Dentists Can’t Monopolize Teeth Whitening

     (CN) – North Carolina’s state dental board cannot ban non-dentists from offering teeth-whitening services, the 4th Circuit ruled.
     North Carolina dentists began offering teeth-whitening services – essentially the application of peroxide to teeth by means of a gel or strip – in the 1990s. Beginning around 2003, non-dentists began offering the same services, often at a significantly lower cost.
     Responding to complaints from dentists, the board issued at least 47 cease-and-desist letters to 29 non-dentists. Several of the letters indicated the sale or use of teeth-whitening products by a non-dentist is a misdemeanor.
     The board also sent letters to mall operators asking them not to lease kiosk space to non-dentist teeth-whitening providers.
     Its strategy proved highly effective, non-dentist providers were essentially expelled from the North Carolina teeth-whitening market.
     In June 2010, the Federal Trade Commission issued an administrative complaint against the board, charging it with violating Section 5 of the Federal Trade Commission Act.
     The following year, the agency issued a decision and order holding the board’s actions were illegal and harmed consumers because they resulted in higher prices and reduced choices in whitening services.
     Though the board filed suit for declaratory judgment, a federal judge in North Carolina dismissed the action as an improper attempt to enjoin ongoing administrative procedure.
     The board then sought review of the FTC’s order by the 4th Circuit, arguing that it was exempt from federal antitrust laws under the state action doctrine, which shields some conduct by states from anti-trust oversight. Commissions contended, however, that the board is a private party largely made up of dentists appointed by other dentists, and not actively supervised by the state.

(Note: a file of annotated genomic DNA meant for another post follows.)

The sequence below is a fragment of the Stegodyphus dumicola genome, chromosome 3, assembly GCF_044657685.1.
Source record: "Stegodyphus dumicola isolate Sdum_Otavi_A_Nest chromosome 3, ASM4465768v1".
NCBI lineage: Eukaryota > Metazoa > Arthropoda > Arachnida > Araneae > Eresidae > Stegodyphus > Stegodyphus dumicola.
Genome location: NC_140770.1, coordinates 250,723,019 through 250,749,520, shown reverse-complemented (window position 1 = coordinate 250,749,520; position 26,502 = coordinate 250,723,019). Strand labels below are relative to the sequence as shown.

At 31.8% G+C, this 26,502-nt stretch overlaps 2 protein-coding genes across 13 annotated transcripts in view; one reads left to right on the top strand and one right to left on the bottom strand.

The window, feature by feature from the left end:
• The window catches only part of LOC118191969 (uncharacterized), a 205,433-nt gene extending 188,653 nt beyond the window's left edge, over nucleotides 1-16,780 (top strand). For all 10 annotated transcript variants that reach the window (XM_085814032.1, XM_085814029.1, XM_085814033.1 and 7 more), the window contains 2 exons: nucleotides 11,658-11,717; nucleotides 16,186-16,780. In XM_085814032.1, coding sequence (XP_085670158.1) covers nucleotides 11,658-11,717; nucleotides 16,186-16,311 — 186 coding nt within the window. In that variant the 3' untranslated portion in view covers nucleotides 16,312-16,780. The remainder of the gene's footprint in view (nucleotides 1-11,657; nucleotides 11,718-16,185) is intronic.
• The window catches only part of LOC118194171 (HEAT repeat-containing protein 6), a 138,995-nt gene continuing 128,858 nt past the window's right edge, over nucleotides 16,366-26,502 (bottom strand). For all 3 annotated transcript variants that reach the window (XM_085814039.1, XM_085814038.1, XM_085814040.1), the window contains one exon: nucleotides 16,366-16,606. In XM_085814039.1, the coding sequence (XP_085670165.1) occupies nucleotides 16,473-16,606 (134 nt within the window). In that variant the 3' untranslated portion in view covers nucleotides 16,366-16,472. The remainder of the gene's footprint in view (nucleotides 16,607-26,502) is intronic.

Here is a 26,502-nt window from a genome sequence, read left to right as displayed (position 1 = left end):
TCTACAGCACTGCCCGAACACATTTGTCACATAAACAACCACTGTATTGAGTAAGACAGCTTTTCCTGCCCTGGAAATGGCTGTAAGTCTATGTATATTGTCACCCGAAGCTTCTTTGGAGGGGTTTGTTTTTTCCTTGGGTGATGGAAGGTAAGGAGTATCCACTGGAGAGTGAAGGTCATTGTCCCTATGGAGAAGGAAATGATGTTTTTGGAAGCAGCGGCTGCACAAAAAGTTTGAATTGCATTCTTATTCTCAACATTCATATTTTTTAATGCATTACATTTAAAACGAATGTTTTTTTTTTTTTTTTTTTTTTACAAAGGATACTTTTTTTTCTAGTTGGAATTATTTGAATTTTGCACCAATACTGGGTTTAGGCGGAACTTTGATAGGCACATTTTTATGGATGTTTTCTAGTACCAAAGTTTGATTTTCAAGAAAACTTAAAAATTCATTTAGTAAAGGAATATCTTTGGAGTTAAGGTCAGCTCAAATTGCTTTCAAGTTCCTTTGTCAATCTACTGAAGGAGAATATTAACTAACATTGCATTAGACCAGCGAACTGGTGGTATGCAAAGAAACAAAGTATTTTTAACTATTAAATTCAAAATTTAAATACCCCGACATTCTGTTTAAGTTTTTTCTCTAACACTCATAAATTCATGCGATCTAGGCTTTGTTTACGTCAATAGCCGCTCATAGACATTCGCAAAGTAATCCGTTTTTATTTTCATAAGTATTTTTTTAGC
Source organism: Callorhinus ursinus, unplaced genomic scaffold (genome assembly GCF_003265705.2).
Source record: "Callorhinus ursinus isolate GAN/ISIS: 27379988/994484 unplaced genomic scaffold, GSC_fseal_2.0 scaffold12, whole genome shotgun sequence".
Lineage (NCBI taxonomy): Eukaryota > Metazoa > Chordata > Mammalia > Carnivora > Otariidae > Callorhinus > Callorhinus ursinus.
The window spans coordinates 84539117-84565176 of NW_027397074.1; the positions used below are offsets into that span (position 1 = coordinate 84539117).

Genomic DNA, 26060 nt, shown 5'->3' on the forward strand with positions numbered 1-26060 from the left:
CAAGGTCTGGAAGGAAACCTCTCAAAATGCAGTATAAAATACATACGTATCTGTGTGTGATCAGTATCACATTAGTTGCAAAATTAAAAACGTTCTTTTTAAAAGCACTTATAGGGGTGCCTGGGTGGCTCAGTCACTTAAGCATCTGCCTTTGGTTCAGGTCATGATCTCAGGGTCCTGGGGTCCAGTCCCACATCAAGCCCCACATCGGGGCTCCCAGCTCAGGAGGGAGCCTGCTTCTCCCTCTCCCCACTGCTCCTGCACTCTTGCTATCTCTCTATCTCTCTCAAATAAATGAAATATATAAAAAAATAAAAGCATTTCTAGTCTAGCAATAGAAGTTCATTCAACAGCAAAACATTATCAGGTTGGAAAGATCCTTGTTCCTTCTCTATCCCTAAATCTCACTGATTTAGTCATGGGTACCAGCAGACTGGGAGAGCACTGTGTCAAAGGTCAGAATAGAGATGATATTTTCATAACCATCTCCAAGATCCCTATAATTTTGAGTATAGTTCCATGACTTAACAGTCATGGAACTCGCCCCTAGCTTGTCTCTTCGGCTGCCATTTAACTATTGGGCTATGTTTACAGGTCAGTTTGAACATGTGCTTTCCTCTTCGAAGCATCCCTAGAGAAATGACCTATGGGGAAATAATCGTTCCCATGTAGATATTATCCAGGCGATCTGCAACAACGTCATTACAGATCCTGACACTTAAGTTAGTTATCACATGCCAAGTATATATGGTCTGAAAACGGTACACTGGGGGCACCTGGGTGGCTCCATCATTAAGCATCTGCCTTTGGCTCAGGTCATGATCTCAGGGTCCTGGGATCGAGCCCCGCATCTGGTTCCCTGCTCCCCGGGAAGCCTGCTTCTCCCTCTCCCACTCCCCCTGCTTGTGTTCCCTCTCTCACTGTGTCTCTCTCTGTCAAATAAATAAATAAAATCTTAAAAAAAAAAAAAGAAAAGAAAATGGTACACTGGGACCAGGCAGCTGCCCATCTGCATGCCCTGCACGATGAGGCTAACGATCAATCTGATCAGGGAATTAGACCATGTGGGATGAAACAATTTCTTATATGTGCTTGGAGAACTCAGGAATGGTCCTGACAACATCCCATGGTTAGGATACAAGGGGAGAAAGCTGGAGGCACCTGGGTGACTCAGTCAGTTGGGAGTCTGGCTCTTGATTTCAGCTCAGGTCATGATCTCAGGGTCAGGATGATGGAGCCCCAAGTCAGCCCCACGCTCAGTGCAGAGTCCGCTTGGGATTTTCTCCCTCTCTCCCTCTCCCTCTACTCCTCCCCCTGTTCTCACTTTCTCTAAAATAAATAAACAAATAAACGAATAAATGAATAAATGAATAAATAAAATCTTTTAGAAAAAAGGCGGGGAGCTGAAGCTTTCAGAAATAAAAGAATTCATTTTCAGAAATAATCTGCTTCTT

On Friday, the Richmond, Va.-based federal appeals court shot down the board’s petition.
     “At the end of the day, this case is about a state board run by private actors in the marketplace taking action outside of the procedures mandated by state law to expel a competitor from the market,” Judge Dennis Shedd wrote for a three-person panel.
     “We affirm the FTC’s mode of analysis and find that its conclusion that the Board’s behavior was likely to cause significant anticompetitive harms is supported by substantial evidence,” Shedd added.
     The panel also noted the ease in understanding “that forcing low-cost teeth-whitening providers from the market has a tendency to increase a consumer’s price for that service.”
     Judge James Wynn Jr. and Judge Barbara Milano Keenan joined in the opinion, with Keenan writing separately to “emphasize the narrow scope” of the court’s holding in light of the 1980 Supreme Court decision, California Retail Liquor Dealers Association v. Midcal Aluminum.
     “In this context, it is useful to state what our opinion does not hold,” Keenan wrote. “We do not hold that a state agency must always satisfy the active supervision prong of the standard set forth in Midcal to qualify for antitrust immunity under the state action doctrine. Nor do we hold that a state agency comprised, in whole or in part, of members participating in the market regulated by that state agency is a private actor subject to Midcal’s active supervision prong. Instead, our holding that the Board is a private actor for purposes of the state action doctrine turns on the fact that the members of the Board, who are market participants, are elected by other private participants in the market.”
     FTC chairwoman Edith Ramirez applauded the decision, saying “a state regulatory board dominated by self-interested private sector actors cannot shield its anticompetitive conduct from antitrust review using the state action doctrine.”
     The decision “recognizes that exemptions to the antitrust laws are to be applied narrowly and that consumers are best off when there is vigorous competition,” Ramirez added.

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